If a forwarded request times out, the server is immediately marked with a status of "down".


    When multiple possible paths are matched (usually because there are multiple machines handling a given path), Vasco chooses between them using a weighted random selection.

    Default 100 if not specified. Distributes load randomly to services based on the fraction of the total of all services that matched the query. So if two services match with values of 100 and 50, the first will get 2/3 of the traffic. This is evaluated on every query so it's possible to start a service with a low number for testing and then raise it.


    [x] A JSON object specifying the status behavior:
        specify the path to be used to check status of the server (this path is concatenated with the address field to build a status query). Status is checked every N seconds, where N is defined in the Vasco configuration. A 200 reply means the server is up and functioning. A payload may be delivered with more detailed status information. It is returned as part of the discover server's status block (if it successfully parses as a JSON object, it is delivered that way, otherwise as a string). This must be specified.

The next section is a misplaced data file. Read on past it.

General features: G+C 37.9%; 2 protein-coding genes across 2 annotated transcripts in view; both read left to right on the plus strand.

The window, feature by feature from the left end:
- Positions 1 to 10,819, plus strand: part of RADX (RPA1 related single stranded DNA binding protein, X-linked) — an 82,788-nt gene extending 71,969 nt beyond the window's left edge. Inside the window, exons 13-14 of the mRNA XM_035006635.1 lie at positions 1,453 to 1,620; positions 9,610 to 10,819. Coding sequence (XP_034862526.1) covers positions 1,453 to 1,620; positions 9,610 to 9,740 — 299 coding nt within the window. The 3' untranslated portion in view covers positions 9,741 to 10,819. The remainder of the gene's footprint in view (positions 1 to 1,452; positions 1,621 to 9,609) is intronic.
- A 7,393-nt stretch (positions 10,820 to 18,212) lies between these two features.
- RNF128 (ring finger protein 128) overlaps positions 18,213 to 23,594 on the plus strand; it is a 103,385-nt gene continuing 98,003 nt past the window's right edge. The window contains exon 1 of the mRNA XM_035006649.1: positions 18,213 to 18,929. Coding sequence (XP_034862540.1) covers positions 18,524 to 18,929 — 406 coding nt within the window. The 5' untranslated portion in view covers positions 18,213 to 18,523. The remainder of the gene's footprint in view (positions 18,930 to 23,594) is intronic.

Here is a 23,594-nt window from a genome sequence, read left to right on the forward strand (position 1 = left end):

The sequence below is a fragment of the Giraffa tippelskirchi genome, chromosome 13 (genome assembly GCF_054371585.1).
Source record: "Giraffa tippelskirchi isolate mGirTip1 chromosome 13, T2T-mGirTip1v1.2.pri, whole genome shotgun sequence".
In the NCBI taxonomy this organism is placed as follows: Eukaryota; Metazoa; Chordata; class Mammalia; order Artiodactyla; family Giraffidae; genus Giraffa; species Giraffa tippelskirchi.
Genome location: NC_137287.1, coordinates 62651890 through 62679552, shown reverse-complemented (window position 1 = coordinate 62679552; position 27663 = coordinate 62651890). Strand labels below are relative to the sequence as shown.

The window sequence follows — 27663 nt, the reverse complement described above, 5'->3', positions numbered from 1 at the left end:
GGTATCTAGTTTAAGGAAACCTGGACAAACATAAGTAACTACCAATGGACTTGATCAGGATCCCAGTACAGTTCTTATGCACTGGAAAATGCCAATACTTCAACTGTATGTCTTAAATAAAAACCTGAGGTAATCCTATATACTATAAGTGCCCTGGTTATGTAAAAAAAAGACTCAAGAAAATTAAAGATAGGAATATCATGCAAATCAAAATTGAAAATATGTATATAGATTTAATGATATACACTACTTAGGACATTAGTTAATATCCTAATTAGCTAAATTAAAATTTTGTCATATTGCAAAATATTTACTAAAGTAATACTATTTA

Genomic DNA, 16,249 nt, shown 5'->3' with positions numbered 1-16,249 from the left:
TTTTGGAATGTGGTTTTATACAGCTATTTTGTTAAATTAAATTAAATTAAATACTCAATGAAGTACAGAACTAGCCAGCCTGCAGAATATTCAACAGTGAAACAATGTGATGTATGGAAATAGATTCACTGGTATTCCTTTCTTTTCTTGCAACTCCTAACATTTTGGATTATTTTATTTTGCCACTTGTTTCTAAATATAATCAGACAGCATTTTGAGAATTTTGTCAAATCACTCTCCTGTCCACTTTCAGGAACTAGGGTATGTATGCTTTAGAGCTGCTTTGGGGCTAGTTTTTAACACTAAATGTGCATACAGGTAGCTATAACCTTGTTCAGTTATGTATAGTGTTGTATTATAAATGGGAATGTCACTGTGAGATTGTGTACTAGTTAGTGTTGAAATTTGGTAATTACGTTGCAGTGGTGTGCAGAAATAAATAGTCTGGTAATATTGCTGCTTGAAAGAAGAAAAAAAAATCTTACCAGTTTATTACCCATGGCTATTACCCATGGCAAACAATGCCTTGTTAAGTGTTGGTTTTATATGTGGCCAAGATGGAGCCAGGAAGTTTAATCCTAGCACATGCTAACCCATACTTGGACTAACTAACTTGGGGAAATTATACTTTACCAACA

Simplest usage:

        PUT discoveryserver/register/my.address?pattern=/foo

        That will forward everything to discoveryserver/foo to my.address/foo

## Short term ToDos
Things Vasco still needs:

* Ability to insert URL into swagger
* Generate proper 404s
* Clean up documentation for godoc
* Moar errors

## Longer term

* Support storing all the information in a Redis store so that multiple load balancers can run and will cooperate on things like "sticky" and "roundrobin" strategy -- AWS ElastiCache supports Redis. The design of the memory cache borrows directly from Redis, and the cache is a pluggable item, so it should be simple to create a Redis version of the cache.

Imports 5 package(s) ΒΆ